I receive a couple of e-catalogues (I can't afford anything in them but they're fun to look at anyway) and an item for sale in one of them simply floored me. They're asking $99.00 - $249.00 plus shipping for just ONE wine bottle candle hurricane lamp! Oh my!
I immediately got online and checked out how much it would cost for a bottle/jar cutting kit and found a couple of sites that sell them for only about $40.00 and they are complete with cutter, polisher and instructions!
I am not a wine drinker but I know plenty of people who are (in moderation of course), and they will gladly donate the empties so I can make a bunch of assorted sizes and colors by simply cutting off the bottom of the bottles to give away as gifts, maybe even sell at local craft fairs or keep for personal use! The candles can be purchased at the dollar store.
Oh, and you can use the glass cutting kit for jars and assorted bottles to make vases, pencil holders, candy and nut holders, etc by cutting off the tops instead of the bottom for future projects too. And recycling is good ;-)
By Deeli from Richland, WA
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I work with stained glass a lot and often use the bottoms of wine bottles in my windows. The bottles with the pushed in bottoms look really cool with the sun shining through.
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How do you put a hole in the bottom of a wine bottle without breaking it?
By Dianne from Wooster, OH
It's not easy! You need a special drill bit. You can sometimes use the one made for drilling ceramics but a diamond bit works much better. & while you're drilling you need to have someone drip water on the bit & the area being drilled. This prevents heat build-up. At least this is how a friend told me she drilled a sheet of glass which is basically the same thing (but not as thick as a pop bottle.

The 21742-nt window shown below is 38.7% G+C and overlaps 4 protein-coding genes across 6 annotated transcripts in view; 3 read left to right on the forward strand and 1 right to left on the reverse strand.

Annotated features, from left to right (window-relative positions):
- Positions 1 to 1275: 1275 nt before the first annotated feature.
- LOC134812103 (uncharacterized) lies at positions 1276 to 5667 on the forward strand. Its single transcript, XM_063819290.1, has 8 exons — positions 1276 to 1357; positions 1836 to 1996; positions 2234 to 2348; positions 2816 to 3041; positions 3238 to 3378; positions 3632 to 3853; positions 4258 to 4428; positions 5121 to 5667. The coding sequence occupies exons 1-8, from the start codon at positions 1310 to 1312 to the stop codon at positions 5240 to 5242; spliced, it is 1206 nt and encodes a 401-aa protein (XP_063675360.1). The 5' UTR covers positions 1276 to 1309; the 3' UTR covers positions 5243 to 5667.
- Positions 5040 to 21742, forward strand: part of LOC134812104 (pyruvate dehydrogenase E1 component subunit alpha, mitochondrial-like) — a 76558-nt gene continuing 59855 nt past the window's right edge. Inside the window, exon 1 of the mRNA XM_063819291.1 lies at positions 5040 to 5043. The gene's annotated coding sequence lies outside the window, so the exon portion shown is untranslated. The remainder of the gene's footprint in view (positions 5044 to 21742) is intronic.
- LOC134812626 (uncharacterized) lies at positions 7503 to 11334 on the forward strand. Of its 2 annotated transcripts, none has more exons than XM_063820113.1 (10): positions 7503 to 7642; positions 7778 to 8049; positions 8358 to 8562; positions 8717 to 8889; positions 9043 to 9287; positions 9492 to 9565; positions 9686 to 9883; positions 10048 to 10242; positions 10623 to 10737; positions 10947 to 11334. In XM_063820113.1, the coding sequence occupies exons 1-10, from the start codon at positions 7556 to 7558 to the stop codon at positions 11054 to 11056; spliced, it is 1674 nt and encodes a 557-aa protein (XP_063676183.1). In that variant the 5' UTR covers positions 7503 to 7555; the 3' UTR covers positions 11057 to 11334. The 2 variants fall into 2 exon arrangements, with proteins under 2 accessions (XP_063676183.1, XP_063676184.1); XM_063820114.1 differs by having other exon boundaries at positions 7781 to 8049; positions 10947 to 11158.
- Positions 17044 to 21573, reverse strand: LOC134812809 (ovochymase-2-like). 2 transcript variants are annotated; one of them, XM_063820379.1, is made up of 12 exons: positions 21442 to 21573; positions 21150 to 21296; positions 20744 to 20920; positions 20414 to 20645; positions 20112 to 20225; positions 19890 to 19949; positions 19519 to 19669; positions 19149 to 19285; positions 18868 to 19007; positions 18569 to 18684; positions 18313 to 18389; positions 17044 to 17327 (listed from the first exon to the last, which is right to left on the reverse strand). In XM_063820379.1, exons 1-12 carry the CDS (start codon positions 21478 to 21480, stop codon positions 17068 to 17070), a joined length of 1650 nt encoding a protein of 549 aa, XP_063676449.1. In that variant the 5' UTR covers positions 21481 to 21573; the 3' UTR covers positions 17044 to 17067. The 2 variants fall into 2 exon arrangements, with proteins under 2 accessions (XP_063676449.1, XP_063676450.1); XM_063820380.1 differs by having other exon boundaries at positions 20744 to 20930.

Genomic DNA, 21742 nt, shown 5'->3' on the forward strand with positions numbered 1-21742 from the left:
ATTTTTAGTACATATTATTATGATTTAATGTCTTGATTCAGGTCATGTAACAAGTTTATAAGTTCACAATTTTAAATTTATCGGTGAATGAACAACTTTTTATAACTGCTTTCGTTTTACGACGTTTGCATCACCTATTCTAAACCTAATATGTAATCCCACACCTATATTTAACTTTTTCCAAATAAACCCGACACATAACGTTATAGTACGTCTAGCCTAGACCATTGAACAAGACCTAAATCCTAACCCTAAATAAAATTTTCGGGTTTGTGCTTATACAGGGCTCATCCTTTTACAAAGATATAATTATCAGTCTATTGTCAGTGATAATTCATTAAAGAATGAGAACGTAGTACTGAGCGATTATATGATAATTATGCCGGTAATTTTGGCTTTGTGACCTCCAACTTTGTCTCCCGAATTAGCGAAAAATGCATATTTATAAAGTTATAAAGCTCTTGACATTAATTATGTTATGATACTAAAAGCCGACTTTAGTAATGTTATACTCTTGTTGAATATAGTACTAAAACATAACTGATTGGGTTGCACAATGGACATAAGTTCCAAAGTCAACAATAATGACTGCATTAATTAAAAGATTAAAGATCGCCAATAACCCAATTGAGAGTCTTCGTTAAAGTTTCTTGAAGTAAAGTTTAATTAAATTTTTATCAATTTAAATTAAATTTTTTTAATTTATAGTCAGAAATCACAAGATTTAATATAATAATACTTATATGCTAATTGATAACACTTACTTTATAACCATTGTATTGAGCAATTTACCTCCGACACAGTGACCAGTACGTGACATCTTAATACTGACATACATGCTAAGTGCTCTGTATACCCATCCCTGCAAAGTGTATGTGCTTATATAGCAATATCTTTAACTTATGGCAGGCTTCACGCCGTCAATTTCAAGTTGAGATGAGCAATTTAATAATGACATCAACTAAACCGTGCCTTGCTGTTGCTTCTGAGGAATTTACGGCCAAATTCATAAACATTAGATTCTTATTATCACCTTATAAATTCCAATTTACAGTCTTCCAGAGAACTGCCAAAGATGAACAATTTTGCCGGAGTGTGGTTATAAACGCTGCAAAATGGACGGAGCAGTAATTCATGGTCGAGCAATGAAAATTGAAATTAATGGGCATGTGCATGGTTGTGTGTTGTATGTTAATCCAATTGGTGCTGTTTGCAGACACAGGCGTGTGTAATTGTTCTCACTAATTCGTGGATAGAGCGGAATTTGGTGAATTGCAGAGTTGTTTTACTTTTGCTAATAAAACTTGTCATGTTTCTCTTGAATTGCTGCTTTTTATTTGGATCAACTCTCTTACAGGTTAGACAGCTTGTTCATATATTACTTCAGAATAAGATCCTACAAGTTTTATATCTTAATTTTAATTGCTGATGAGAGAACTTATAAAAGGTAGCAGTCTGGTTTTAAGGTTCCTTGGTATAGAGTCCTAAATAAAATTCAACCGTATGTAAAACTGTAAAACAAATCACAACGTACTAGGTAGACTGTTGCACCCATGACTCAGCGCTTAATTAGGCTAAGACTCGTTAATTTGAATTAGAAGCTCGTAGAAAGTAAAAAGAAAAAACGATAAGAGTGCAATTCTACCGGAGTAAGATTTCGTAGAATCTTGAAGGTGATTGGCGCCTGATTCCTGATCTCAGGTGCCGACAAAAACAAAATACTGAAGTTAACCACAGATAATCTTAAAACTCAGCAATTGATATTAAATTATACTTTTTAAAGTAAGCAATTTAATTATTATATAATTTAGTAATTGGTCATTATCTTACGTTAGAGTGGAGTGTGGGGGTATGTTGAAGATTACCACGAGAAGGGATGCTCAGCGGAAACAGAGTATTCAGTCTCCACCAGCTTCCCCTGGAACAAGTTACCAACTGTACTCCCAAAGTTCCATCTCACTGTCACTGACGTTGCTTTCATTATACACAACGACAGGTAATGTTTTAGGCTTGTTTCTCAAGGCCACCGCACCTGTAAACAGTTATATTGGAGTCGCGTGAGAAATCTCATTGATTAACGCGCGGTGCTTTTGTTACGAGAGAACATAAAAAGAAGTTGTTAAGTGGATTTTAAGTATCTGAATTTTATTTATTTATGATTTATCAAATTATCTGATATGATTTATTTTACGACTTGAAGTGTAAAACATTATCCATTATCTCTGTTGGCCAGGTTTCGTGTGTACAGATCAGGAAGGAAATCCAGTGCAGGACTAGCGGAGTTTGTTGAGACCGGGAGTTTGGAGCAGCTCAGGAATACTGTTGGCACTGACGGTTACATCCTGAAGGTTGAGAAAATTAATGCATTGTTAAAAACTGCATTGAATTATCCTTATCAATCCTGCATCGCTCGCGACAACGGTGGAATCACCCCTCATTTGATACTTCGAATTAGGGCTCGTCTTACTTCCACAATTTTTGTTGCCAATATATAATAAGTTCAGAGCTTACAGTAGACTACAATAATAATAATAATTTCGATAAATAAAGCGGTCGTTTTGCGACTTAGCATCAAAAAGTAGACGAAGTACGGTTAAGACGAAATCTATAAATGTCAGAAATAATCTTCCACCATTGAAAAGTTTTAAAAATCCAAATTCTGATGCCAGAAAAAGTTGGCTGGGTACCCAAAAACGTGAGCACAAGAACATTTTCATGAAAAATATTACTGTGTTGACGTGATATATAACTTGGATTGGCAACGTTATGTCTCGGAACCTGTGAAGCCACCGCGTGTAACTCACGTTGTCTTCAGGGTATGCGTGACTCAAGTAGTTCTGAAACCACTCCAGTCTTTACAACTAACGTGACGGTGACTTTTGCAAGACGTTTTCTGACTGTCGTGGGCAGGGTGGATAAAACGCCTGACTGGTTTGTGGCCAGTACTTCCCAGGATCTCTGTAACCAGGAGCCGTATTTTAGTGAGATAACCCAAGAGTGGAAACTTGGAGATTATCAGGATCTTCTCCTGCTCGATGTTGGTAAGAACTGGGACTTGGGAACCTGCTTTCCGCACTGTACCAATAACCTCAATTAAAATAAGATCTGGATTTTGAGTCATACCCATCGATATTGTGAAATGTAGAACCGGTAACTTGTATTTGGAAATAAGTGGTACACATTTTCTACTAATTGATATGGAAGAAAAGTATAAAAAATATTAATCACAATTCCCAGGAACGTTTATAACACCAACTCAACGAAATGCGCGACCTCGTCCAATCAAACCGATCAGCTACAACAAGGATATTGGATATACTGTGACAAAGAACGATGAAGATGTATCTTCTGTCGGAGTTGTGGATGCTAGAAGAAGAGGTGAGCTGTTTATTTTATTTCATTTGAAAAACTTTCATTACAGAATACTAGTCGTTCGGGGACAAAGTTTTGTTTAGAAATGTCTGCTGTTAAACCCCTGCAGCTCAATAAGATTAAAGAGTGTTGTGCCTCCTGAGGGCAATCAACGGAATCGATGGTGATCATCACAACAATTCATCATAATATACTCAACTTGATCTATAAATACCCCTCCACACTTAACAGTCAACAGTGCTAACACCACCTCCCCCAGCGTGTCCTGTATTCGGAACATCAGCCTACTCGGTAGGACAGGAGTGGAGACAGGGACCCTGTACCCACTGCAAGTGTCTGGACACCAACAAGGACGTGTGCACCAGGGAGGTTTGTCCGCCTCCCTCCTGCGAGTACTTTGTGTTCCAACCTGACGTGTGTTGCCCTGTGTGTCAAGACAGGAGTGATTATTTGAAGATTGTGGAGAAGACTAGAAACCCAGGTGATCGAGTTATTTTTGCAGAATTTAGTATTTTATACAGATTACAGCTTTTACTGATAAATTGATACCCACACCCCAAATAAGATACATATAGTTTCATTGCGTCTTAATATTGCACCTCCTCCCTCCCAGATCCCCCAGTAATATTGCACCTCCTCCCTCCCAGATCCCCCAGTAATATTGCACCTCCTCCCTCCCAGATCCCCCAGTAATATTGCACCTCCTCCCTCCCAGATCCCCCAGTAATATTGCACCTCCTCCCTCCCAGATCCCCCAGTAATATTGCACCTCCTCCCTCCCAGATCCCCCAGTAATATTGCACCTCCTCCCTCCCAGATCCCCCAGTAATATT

Check this out:
They sell flat nose diamond bits & also have a "how to" section.
I do drill wine bottles with a drill press. This helps because you can exert even pressure. First fill the bottle with cool water all the way to the top and cork it. I use a vacuum sealing cork. Then use some plumbers putty to create a dam at the drill site and fill that with water. All this is to keep the glass cool. Drill away. The tricky part is at the very end, you don't want to put to much force because it can still splinter.
I would like ideas for uses for wine bottles. Has anyone tried to cut them with a welding torch? Thank you.
By Sheilah Link
I have a large collection of empty blue glass wine bottles. I'm looking for design ideas for reusing them. I love the cobalt blues and all the different shapes and sizes. Ideas?
Here's a few ideas:
I saw the coolest use for cobalt blue wine bottles on HGTV.
---> They made a "Bottle Tree"... which was a long wood (or metal) spike (about 5 or 6 feet tall) with wood dowels sticking out of it. They put the bottles on the dowels that stuck out horizontally and planted IVY or another creeper and wound it around the "tree" in their yard. This looked SO VERY COOL in the sunshine and was weather proof. You could substitute the homemade tree with a small leafless shrub too.
---> or use them to make a coat hanger by using a high quality bonding glue to a post or a small beam of wood
---> Set the bottles on a shelf or a window ledge and stuff with mini low volt lights & you have a beautiful conversation piece!
---> Break up the bottles in a brown bag wrapped in a towel using a hammer and use the glass (wear gloves) to do mosaics with. You could make stepping stones that would sparkle in the sun, or cover just about anything with the pieces. just go online to get instructions on how to do mosaics.
--->You can buy a glass cutter, and make other stuff
---> One more idea. Take the bottles to somewhere that they have a kiln and you can melt the glass into blobs.
Does anyone know of a use for vast quantities of wine bottles, the typical 750 ml. size? My family loves good wine, and the proof has taken over the garage.
I have two suggestions. 1. You can hand paint a few to look like old vases to give as gifts. 2. Run an ad in your local paper for people who like to make their own wine.